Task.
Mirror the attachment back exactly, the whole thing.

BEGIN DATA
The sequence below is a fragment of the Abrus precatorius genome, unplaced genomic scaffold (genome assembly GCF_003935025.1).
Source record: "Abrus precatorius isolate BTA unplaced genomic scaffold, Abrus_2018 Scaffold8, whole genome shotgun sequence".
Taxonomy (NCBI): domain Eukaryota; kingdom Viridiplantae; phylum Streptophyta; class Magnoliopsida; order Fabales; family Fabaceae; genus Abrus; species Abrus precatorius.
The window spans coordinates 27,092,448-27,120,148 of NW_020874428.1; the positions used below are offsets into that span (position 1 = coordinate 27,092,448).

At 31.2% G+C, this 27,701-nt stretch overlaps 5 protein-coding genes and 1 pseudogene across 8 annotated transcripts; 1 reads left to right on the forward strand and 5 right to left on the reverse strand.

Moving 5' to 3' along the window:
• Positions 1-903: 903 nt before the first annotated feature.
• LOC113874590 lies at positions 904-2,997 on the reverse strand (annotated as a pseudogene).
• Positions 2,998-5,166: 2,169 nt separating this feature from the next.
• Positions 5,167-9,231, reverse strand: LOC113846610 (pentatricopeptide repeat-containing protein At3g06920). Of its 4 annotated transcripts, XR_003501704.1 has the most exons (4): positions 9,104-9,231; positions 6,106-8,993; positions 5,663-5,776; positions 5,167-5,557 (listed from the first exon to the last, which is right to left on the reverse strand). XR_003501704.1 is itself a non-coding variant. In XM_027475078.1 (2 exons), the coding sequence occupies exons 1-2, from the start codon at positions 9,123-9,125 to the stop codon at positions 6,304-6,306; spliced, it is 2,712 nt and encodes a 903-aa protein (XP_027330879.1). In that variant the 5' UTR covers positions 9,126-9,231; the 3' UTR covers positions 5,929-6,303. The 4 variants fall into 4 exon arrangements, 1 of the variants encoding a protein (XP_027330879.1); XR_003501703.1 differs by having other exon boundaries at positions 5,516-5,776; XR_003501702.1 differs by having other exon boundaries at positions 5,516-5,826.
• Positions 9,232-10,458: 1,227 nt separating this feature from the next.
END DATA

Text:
The sequence below is a fragment of the Abrus precatorius genome, unplaced genomic scaffold (genome assembly GCF_003935025.1).
Source record: "Abrus precatorius isolate BTA unplaced genomic scaffold, Abrus_2018 Scaffold8, whole genome shotgun sequence".
Taxonomy (NCBI): domain Eukaryota; kingdom Viridiplantae; phylum Streptophyta; class Magnoliopsida; order Fabales; family Fabaceae; genus Abrus; species Abrus precatorius.
The window spans coordinates 27,092,448-27,120,148 of NW_020874428.1; the positions used below are offsets into that span (position 1 = coordinate 27,092,448).

At 31.2% G+C, this 27,701-nt stretch overlaps 5 protein-coding genes and 1 pseudogene across 8 annotated transcripts; 1 reads left to right on the forward strand and 5 right to left on the reverse strand.

Moving 5' to 3' along the window:
• Positions 1-903: 903 nt before the first annotated feature.
• LOC113874590 lies at positions 904-2,997 on the reverse strand (annotated as a pseudogene).
• Positions 2,998-5,166: 2,169 nt separating this feature from the next.
• Positions 5,167-9,231, reverse strand: LOC113846610 (pentatricopeptide repeat-containing protein At3g06920). Of its 4 annotated transcripts, XR_003501704.1 has the most exons (4): positions 9,104-9,231; positions 6,106-8,993; positions 5,663-5,776; positions 5,167-5,557 (listed from the first exon to the last, which is right to left on the reverse strand). XR_003501704.1 is itself a non-coding variant. In XM_027475078.1 (2 exons), the coding sequence occupies exons 1-2, from the start codon at positions 9,123-9,125 to the stop codon at positions 6,304-6,306; spliced, it is 2,712 nt and encodes a 903-aa protein (XP_027330879.1). In that variant the 5' UTR covers positions 9,126-9,231; the 3' UTR covers positions 5,929-6,303. The 4 variants fall into 4 exon arrangements, 1 of the variants encoding a protein (XP_027330879.1); XR_003501703.1 differs by having other exon boundaries at positions 5,516-5,776; XR_003501702.1 differs by having other exon boundaries at positions 5,516-5,826.
• Positions 9,232-10,458: 1,227 nt separating this feature from the next.